Interfacial Assembly of Nanoparticles with Soft Templates for Photovoltaic Applications
Biswal, Sibani Lisa
Doctor of Philosophy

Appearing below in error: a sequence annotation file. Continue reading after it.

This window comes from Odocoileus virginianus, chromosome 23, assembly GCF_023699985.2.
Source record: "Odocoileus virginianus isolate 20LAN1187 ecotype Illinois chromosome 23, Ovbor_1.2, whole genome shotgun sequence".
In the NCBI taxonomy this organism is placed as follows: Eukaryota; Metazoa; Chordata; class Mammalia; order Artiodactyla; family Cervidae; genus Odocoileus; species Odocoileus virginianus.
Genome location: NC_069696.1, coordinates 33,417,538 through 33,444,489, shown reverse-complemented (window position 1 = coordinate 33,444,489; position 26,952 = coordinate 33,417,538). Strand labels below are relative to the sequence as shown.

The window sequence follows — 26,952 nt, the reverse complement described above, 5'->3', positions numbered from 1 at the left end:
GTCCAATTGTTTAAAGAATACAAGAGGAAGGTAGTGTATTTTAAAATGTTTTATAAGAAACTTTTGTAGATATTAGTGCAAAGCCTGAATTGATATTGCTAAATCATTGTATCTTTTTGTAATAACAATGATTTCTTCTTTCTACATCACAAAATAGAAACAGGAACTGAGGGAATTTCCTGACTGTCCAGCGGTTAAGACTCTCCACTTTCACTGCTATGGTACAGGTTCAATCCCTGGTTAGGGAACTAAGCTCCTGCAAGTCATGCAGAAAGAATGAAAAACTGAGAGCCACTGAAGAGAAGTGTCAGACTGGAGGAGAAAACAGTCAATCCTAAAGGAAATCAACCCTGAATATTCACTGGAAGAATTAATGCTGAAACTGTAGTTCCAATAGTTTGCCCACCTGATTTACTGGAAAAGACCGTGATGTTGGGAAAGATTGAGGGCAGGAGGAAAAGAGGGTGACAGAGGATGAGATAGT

Controlling the assembly of nanoparticles into well-defined functional systems remains a challenge. The main difficulty is that the majority of bulk nanoparticle processing methods result in nanoparticle aggregation and phase separation. In this thesis, we describe a soft-templating strategy to direct the assembly of semiconducting cadmium selenide (CdSe) tetrapods (TPs) into a wire-like and network structure and their application in heterojunction photovoltaic devices. In particular, the templating occurs at the air/water interface and transferred to a substrate via the Langmuir-Blodgett (LB) technique. First we show how a small amphiphilic molecule, such as 1-palmitoyl-2-oleoyl-sn-glycero-3-phosphocholine (POPC) lipids, can serve as a soft template to control the arrangement of CdSe TPs at the air/water interface. CdSe TPs aggregate into uncontrolled disc-like structures when deposited onto the air/water interface; however, with the presence of POPC, wire-like structures are observed upon compression. Larger templating agents, such as the conjugated polymer, poly[2-methoxy-5-(2-ethylhexyloxy)-1,4-phenylenevinylene] (MEH-PPV), was also shown to be able to template CdSe TPs. This conjugated polymer is of particular interest because of its relatively stability at the air/water interface and its application in organic solar cells. We also discovered a mixed solvent technique, which can manipulate the morphology of MEH-PPV formed at the air/water interface. When MEH-PPV was deposited using a mixed solvent combination of chloroform and chlorobenzene, ring-like structures formed by MEH-PPV were observed at the air/water interface. These ring structures showed very interesting optical properties such as red-shifted light absorption compared to pure solvent cases, tunable band gaps and birefringence. This unique assembly behavior is due to the difference of spreading coefficients and evaporation rates between chloroform and chlorobenzene. The soft-templating method was used to build up heterojunction photovoltaics. When CdSe TPs and MEH-PPV are mixed together in chloroform and deposited on the air/water interface, large CdSe TP network structures were formed. This structured film can be transferred onto a solid substrate multiple times via LB technique to build up the photoactive layer of a solar cell. It was observed that the power conversion efficiencies (PCEs) of the devices generated via the LB technique outperformed the conventional spin-coating method, due to the percolating network presented in the photoactive layer. We also set the best reported PCE record from the LB-aided device under the combination of CdSe TPs and MEH-PPV in this thesis. With these studies, there are now a number of possibilities of utilizing the air/water interface with soft templates and the Langmuir-Blodgett technique, which can lead to solutions for real world applications.